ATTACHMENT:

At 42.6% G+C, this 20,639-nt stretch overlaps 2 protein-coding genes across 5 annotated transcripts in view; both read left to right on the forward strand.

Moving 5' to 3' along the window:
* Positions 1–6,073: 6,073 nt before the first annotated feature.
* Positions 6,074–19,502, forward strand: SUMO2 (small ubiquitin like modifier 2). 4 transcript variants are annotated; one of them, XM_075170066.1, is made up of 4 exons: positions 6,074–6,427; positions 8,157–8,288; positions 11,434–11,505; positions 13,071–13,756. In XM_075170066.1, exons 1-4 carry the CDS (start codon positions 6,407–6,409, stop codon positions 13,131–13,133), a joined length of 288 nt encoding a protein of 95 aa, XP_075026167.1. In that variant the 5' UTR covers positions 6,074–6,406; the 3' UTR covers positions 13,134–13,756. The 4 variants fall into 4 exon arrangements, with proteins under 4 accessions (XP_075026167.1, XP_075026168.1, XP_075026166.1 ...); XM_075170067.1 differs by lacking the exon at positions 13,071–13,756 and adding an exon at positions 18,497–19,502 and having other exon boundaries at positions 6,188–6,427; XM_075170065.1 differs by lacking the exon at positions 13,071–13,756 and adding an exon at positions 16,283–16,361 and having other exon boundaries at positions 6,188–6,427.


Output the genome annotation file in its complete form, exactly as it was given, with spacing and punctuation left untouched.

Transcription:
At 42.6% G+C, this 20,639-nt stretch overlaps 2 protein-coding genes across 5 annotated transcripts in view; both read left to right on the forward strand.

Moving 5' to 3' along the window:
* Positions 1–6,073: 6,073 nt before the first annotated feature.
* Positions 6,074–19,502, forward strand: SUMO2 (small ubiquitin like modifier 2). 4 transcript variants are annotated; one of them, XM_075170066.1, is made up of 4 exons: positions 6,074–6,427; positions 8,157–8,288; positions 11,434–11,505; positions 13,071–13,756. In XM_075170066.1, exons 1-4 carry the CDS (start codon positions 6,407–6,409, stop codon positions 13,131–13,133), a joined length of 288 nt encoding a protein of 95 aa, XP_075026167.1. In that variant the 5' UTR covers positions 6,074–6,406; the 3' UTR covers positions 13,134–13,756. The 4 variants fall into 4 exon arrangements, with proteins under 4 accessions (XP_075026167.1, XP_075026168.1, XP_075026166.1 ...); XM_075170067.1 differs by lacking the exon at positions 13,071–13,756 and adding an exon at positions 18,497–19,502 and having other exon boundaries at positions 6,188–6,427; XM_075170065.1 differs by lacking the exon at positions 13,071–13,756 and adding an exon at positions 16,283–16,361 and having other exon boundaries at positions 6,188–6,427.